How Genetic Mutations Interplay with Blood Cancer

A PhD Scholar funded by Australian Rotary Health has researched how genetic mutations may lead to the development of blood cancer and what makes this type of cancer more aggressive.

Erin Lawrence from the Walter & Eliza Hall Institute of Medical Research was awarded a District 9650 All Stars PhD Scholarship from Australian Rotary Health from 2017-2020 for her project: ‘Investigating novel genes and mutations in haematological malignancies.’

For the past three years, Erin has been studying the genetic causes of blood cancers and has examined blood cells that carry one of the most common genetic mutations found in human cancers.

Erin said her research has shown that pre-cancerous blood cells accumulate in the blood and bone marrow prior to the development of cancer.

“The cells that accumulate are called pre-cancerous because they behave abnormally compared to healthy cells but are not behaving as a cancer cell either. I have shown that pre-cancerous blood cells are more likely to accumulate in the blood and bone marrow and are also less likely to correctly produce other more mature blood cells types compared to healthy cells. Over time, these pre-cancerous cells develop further genetic mutations which cause them to become cancerous,” Erin said.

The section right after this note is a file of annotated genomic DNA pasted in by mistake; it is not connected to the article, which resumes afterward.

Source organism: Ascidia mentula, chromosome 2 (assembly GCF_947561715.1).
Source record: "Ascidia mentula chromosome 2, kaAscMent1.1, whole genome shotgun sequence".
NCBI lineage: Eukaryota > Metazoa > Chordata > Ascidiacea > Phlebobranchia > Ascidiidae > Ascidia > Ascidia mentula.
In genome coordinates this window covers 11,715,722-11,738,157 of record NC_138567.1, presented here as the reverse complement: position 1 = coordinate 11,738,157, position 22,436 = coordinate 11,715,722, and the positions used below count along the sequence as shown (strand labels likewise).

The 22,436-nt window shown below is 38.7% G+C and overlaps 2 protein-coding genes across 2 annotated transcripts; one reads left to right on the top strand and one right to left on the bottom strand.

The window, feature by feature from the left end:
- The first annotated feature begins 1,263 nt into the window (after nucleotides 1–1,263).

Using a number of model systems, Erin was able to show that a common cancer-causing mutation in a gene called DNMT3a cooperates with other genetic mutations to cause more aggressive blood cancers than one of these mutations alone.

“I showed that the mutation in DNMT3a disrupts normal cell signaling pathways and distorts them to favour the development of cancer.”

Another interesting aspect of Erin’s research has been to uncover how multiple genetic mutations can alter the course of cancer.

“My PhD research revealed that normal regulation of the DNA is essential for tumour suppression. I showed that defects in DNA methylation could accelerate blood cancer latency and cooperate with other cancer driving mutations to drive aggressive forms of blood cancer,” Erin said.

In addition to this, abnormal DNA methylation was found to alter the response of pre-cancerous cells to stress signals.

“The abnormal response to these stress signals caused an incomplete stress response and resulted in the rapid onset of blood cancer,” Erin said.

Erin’s PhD thesis was submitted in May 2020 and she expects her findings to be published by the end of this year.


Media contact: Jessica Cooper – (02) 8837 1900 or

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